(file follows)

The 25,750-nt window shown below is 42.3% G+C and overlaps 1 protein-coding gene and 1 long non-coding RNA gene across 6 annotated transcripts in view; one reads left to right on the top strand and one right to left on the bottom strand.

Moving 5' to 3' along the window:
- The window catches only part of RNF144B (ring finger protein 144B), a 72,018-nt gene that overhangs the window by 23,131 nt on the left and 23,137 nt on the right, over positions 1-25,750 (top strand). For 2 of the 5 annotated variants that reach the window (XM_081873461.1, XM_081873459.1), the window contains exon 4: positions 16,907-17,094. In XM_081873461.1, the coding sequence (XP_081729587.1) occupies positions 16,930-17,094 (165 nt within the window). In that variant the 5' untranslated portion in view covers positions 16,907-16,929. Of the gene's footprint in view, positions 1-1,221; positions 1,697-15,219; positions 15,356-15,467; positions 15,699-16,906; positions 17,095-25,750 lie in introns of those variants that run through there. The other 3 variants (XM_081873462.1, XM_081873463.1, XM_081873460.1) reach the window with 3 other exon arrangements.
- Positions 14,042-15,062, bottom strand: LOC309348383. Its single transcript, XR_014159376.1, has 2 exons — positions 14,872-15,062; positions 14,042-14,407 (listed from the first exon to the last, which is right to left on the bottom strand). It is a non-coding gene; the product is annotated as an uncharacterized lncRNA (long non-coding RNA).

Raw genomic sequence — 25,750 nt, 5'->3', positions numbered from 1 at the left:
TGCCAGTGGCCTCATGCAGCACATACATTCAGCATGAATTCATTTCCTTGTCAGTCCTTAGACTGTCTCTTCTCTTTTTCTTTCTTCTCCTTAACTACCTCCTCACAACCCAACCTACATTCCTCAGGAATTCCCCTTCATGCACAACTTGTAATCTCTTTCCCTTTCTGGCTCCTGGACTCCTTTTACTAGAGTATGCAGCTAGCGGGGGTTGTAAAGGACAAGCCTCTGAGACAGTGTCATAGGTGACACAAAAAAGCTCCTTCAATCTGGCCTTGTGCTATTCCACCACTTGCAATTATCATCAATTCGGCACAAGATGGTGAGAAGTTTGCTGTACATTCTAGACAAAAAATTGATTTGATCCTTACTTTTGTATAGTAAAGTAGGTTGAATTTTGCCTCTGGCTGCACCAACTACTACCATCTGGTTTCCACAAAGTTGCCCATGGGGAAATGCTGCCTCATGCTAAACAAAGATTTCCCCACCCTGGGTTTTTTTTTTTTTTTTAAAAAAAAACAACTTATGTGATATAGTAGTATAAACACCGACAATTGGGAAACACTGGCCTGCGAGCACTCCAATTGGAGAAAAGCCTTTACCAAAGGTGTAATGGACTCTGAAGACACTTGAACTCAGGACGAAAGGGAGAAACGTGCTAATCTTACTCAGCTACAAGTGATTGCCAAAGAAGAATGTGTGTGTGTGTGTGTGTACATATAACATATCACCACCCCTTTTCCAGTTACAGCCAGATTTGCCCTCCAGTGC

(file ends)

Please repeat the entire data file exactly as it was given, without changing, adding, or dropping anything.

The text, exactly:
The 25,750-nt window shown below is 42.3% G+C and overlaps 1 protein-coding gene and 1 long non-coding RNA gene across 6 annotated transcripts in view; one reads left to right on the top strand and one right to left on the bottom strand.

Moving 5' to 3' along the window:
- The window catches only part of RNF144B (ring finger protein 144B), a 72,018-nt gene that overhangs the window by 23,131 nt on the left and 23,137 nt on the right, over positions 1-25,750 (top strand). For 2 of the 5 annotated variants that reach the window (XM_081873461.1, XM_081873459.1), the window contains exon 4: positions 16,907-17,094. In XM_081873461.1, the coding sequence (XP_081729587.1) occupies positions 16,930-17,094 (165 nt within the window). In that variant the 5' untranslated portion in view covers positions 16,907-16,929. Of the gene's footprint in view, positions 1-1,221; positions 1,697-15,219; positions 15,356-15,467; positions 15,699-16,906; positions 17,095-25,750 lie in introns of those variants that run through there. The other 3 variants (XM_081873462.1, XM_081873463.1, XM_081873460.1) reach the window with 3 other exon arrangements.
- Positions 14,042-15,062, bottom strand: LOC309348383. Its single transcript, XR_014159376.1, has 2 exons — positions 14,872-15,062; positions 14,042-14,407 (listed from the first exon to the last, which is right to left on the bottom strand). It is a non-coding gene; the product is annotated as an uncharacterized lncRNA (long non-coding RNA).

Raw genomic sequence — 25,750 nt, 5'->3', positions numbered from 1 at the left:
TGCCAGTGGCCTCATGCAGCACATACATTCAGCATGAATTCATTTCCTTGTCAGTCCTTAGACTGTCTCTTCTCTTTTTCTTTCTTCTCCTTAACTACCTCCTCACAACCCAACCTACATTCCTCAGGAATTCCCCTTCATGCACAACTTGTAATCTCTTTCCCTTTCTGGCTCCTGGACTCCTTTTACTAGAGTATGCAGCTAGCGGGGGTTGTAAAGGACAAGCCTCTGAGACAGTGTCATAGGTGACACAAAAAAGCTCCTTCAATCTGGCCTTGTGCTATTCCACCACTTGCAATTATCATCAATTCGGCACAAGATGGTGAGAAGTTTGCTGTACATTCTAGACAAAAAATTGATTTGATCCTTACTTTTGTATAGTAAAGTAGGTTGAATTTTGCCTCTGGCTGCACCAACTACTACCATCTGGTTTCCACAAAGTTGCCCATGGGGAAATGCTGCCTCATGCTAAACAAAGATTTCCCCACCCTGGGTTTTTTTTTTTTTTTTAAAAAAAAACAACTTATGTGATATAGTAGTATAAACACCGACAATTGGGAAACACTGGCCTGCGAGCACTCCAATTGGAGAAAAGCCTTTACCAAAGGTGTAATGGACTCTGAAGACACTTGAACTCAGGACGAAAGGGAGAAACGTGCTAATCTTACTCAGCTACAAGTGATTGCCAAAGAAGAATGTGTGTGTGTGTGTGTGTACATATAACATATCACCACCCCTTTTCCAGTTACAGCCAGATTTGCCCTCCAGTGC